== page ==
- Due to this, you suffered unnecessary harm. This is known as medical negligence, for which you could be eligible to bring forward a claim.
All medical practitioners owe you a duty of care. This includes doctors, nurses and GP’s. They must ensure you receive the correct standard of care. If a medical professional were to breach this duty of care, this could lead to your testicular cancer being misdiagnosed.
For example, GP negligence could occur if your doctor failed to send you further tests despite your symptoms warranting further investigation. This could lead to you receiving a medical misdiagnosis and delayed treatment for your cancer.
Time Limits On Medical Misdiagnosis Claims
If you are eligible to claim for a misdiagnosis of cancer, there is a time limit that you should be aware of. For most medical negligence claims, you would usually have three years to claim from the date the harm occurred or the date you became aware that the avoidable harm you suffered was caused by medical negligence. This is as per the Limitation Act 1980.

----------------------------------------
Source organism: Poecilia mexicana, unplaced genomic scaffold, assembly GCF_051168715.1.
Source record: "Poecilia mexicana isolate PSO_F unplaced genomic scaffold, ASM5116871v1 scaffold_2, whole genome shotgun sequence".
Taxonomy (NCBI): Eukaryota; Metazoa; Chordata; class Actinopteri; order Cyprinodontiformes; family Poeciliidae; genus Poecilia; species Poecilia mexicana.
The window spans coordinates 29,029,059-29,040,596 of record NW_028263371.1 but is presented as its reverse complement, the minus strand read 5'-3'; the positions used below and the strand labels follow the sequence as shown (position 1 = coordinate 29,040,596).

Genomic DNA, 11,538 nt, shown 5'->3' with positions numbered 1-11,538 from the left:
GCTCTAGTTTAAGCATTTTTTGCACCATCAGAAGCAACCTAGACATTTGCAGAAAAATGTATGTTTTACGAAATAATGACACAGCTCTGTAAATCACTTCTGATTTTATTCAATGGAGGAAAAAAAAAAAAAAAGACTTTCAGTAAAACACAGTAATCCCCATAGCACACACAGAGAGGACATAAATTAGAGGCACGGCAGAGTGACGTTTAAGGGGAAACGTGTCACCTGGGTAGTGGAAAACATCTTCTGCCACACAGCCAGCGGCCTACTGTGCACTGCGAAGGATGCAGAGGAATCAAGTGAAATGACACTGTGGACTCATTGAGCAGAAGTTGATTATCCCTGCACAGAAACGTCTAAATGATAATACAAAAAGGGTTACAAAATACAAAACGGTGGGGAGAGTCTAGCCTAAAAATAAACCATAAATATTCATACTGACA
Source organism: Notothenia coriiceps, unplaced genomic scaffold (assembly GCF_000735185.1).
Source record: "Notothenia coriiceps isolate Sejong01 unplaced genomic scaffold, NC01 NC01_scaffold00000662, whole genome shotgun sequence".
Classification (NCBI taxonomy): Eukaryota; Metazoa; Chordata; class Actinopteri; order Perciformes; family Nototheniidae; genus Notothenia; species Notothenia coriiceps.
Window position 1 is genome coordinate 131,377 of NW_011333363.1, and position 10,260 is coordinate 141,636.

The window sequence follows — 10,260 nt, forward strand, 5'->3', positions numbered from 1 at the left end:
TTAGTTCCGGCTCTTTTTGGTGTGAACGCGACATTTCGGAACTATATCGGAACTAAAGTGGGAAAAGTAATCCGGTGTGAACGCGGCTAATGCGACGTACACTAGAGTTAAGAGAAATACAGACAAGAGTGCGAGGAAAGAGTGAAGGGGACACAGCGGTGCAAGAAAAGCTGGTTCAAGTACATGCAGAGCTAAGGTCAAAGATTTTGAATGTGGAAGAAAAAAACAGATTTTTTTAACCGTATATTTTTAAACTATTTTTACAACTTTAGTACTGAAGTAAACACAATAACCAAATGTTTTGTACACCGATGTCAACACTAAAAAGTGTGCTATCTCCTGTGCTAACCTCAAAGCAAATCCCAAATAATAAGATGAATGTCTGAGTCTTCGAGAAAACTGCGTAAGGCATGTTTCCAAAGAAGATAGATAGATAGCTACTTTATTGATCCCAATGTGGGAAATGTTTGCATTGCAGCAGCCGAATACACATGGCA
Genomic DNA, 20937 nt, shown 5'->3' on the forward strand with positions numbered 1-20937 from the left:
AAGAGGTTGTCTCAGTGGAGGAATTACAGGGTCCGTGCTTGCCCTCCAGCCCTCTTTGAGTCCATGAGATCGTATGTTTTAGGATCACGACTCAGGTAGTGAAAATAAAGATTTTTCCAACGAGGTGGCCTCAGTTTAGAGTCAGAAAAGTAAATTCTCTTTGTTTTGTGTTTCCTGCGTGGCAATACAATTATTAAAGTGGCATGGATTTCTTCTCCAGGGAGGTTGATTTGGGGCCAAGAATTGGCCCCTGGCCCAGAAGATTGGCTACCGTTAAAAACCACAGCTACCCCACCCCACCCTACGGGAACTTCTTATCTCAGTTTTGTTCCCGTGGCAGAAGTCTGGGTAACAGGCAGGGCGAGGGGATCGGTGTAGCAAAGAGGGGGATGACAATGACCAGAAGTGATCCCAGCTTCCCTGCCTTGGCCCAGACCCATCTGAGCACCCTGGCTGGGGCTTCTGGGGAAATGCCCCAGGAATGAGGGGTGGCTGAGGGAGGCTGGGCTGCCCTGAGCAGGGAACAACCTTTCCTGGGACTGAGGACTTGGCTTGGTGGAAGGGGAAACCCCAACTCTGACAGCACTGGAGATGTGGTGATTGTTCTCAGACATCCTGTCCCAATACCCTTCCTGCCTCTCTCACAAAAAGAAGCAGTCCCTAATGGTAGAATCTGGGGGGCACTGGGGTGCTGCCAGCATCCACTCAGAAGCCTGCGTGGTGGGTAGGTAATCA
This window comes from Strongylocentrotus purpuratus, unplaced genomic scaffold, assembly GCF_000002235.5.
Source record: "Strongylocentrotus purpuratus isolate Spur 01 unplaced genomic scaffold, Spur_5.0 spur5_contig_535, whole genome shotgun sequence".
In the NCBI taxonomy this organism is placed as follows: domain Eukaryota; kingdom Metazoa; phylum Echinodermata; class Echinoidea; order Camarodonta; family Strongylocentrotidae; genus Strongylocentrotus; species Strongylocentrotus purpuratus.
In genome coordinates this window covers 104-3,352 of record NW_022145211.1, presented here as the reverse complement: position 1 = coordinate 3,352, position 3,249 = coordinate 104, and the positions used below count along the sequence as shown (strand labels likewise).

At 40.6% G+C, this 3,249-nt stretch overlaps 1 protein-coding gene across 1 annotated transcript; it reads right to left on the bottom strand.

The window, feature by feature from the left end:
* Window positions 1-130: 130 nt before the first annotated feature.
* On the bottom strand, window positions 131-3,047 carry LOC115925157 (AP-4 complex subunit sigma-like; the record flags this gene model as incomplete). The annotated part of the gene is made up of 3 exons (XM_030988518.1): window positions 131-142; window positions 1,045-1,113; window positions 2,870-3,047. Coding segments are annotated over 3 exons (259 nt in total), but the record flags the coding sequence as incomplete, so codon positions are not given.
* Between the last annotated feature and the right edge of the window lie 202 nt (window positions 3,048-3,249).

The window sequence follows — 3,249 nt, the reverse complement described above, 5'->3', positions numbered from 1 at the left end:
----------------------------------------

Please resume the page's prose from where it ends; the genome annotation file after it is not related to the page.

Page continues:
The date of knowledge is more relevant to misdiagnosis claims. Chances are, you’ve attended consultations with doctors in relation to the symptoms you’re suffering from. However, it’s only when you finally received that diagnosis of testicular cancer that you gained knowledge of the condition and that the previous physicians had misdiagnosed you.
In testicular cancer misdiagnosis claims involving children, the time limit may be slightly different. If a minor is avoidably injured due to medical negligence, the three-year limitation period would pause until their 18th birthday.
However, during the time that it is paused an appropriate adult could act as a litigation friend for the child to make a claim on their behalf. If no claim is filed during this time, the three-year limitation period will begin on the injured party’s 18th birthday and they would have three years to file their own claim.